Sexually transmitted diseases (STDs), previously known as venereal diseases (VD), were present among the populations of antiquity as well as during the Middle Ages. Clay tablets from Mesopotamia, Egyptian papyri, along with mythology, paintings of erotic scenes, and presence of prostitutes give sufficient information to assume that some form of urethral and vaginal discharge, and also herpes genitalis were present among people at that time, and that these diseases were considered a divine punishment. Some passages of the Bible say much about the sexual behavior of the ancient Hebrews. The writings of the Greek and Roman physicians and of their satiric poets (Martial, Juvenal, Ovid) described diverse genital diseases. Celsus described various diseases of the genitals, that he called the "obscene parts". Galen made a strange description of the female genitals and coined the term gonorrhea - flow of semen. The ancient Chinese and Indian physicians also gave some account on the presence of venereal diseases in their books, and the temple sculptures depict their sexual life. During the Middle Ages, numerous physicians and surgeons from Europe as well as from Arabic countries wrote on local diseases of the genitals, describing chancres, condylomata, erosions, pustules, urethral and vaginal discharge, and their treatment. Some were aware that the alterations were connected with sexual activity. In spite the fact the Christian church propagated abstinence, the spread of venereal diseases was possible because the diffusion of prostitution, communal baths, and wars. During the 19th century, some of the physicians and historians, especially J. Rosenbaum, F. Buret, and E. Lancereaux believed syphilis was as old as mankind, whereas later authors had the opinion the disease appeared at the end of the 15th century.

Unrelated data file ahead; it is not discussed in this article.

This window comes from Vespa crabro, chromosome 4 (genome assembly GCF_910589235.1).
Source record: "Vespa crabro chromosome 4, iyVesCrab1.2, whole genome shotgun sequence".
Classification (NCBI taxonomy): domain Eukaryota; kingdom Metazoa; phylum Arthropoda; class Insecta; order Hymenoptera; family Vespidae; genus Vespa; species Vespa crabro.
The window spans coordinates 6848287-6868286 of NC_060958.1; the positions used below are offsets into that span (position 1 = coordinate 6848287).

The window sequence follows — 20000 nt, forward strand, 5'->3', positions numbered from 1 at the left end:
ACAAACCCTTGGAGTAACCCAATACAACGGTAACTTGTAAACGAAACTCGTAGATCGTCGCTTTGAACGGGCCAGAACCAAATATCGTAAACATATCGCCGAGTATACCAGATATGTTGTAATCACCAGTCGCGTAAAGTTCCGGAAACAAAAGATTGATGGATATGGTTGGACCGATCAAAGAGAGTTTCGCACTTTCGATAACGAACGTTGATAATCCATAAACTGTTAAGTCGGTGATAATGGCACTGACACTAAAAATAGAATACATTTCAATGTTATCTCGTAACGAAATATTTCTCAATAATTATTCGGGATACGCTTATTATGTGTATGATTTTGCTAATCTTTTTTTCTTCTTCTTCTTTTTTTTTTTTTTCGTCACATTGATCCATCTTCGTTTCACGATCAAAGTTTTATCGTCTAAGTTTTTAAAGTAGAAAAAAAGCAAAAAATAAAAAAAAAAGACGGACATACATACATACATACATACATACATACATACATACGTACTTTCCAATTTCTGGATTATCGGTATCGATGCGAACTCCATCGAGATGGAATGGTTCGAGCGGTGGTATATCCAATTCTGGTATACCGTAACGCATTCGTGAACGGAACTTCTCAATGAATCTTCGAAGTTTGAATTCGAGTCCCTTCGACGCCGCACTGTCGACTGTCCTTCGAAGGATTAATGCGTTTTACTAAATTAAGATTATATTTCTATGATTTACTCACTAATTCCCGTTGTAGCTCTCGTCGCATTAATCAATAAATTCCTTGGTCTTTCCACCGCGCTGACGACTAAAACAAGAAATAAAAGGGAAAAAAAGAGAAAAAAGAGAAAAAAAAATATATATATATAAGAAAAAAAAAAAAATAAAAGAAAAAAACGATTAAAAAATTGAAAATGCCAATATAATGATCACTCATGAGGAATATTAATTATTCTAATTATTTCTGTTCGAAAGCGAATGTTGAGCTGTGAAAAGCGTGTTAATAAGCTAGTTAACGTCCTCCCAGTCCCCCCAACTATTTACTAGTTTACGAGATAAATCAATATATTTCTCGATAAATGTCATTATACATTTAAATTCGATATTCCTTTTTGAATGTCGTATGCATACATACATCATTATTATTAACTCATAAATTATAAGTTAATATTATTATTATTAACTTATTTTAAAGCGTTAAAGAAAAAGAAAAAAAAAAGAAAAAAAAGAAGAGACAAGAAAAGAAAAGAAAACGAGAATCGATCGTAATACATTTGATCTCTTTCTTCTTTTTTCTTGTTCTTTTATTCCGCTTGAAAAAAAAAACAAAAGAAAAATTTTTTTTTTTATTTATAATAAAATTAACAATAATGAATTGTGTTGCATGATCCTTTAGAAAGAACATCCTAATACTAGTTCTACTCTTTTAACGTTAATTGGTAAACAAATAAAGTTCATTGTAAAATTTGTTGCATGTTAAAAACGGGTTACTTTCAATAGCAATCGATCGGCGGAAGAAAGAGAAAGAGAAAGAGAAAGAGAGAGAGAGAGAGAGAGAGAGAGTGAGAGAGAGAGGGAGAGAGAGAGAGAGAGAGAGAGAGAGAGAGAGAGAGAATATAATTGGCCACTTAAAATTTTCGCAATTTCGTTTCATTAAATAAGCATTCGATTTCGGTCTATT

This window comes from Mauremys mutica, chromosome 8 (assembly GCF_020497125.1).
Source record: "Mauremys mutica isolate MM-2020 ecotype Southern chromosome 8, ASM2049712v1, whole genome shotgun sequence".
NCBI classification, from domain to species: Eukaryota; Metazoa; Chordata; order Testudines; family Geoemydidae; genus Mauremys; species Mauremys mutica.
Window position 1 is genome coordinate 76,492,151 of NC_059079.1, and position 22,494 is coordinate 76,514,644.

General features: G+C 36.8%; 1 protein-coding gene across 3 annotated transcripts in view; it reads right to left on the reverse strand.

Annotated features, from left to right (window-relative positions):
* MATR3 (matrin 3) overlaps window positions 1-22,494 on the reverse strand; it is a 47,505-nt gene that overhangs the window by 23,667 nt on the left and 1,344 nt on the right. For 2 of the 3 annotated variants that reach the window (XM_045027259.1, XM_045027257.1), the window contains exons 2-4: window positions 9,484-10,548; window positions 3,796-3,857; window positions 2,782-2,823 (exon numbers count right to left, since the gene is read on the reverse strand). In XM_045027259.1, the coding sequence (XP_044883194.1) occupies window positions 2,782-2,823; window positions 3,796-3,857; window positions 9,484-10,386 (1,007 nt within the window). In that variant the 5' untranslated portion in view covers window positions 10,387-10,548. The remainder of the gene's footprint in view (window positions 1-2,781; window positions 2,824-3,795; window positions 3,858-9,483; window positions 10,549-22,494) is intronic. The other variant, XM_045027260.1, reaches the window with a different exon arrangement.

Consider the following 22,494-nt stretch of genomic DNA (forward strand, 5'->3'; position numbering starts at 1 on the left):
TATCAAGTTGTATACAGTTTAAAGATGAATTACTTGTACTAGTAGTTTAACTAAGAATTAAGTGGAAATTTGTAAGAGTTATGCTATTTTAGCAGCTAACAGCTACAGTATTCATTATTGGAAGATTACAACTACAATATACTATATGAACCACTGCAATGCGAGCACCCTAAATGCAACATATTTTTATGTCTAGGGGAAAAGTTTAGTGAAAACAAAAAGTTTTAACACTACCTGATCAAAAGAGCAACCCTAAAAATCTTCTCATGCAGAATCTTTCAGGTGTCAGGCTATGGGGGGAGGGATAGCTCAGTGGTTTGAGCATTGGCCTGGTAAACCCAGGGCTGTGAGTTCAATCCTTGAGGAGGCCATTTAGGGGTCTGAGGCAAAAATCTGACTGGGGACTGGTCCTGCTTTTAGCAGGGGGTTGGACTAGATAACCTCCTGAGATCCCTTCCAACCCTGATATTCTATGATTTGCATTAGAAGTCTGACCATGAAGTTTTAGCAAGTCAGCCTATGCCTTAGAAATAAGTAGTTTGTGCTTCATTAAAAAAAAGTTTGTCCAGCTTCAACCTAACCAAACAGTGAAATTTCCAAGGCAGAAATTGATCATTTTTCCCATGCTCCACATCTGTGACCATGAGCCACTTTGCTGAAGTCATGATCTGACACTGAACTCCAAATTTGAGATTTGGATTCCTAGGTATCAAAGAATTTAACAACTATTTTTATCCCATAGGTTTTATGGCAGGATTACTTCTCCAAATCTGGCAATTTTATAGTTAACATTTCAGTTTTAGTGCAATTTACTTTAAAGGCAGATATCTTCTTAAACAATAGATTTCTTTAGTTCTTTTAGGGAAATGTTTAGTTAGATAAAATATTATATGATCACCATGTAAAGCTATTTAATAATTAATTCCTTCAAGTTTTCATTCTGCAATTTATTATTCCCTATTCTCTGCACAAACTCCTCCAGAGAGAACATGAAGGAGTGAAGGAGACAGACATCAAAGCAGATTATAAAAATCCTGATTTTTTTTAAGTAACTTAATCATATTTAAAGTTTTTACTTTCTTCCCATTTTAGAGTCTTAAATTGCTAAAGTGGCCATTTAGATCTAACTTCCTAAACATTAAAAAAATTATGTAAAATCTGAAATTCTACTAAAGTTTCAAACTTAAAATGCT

Edward T. Jones house in Sunshine, Colorado: Photo 1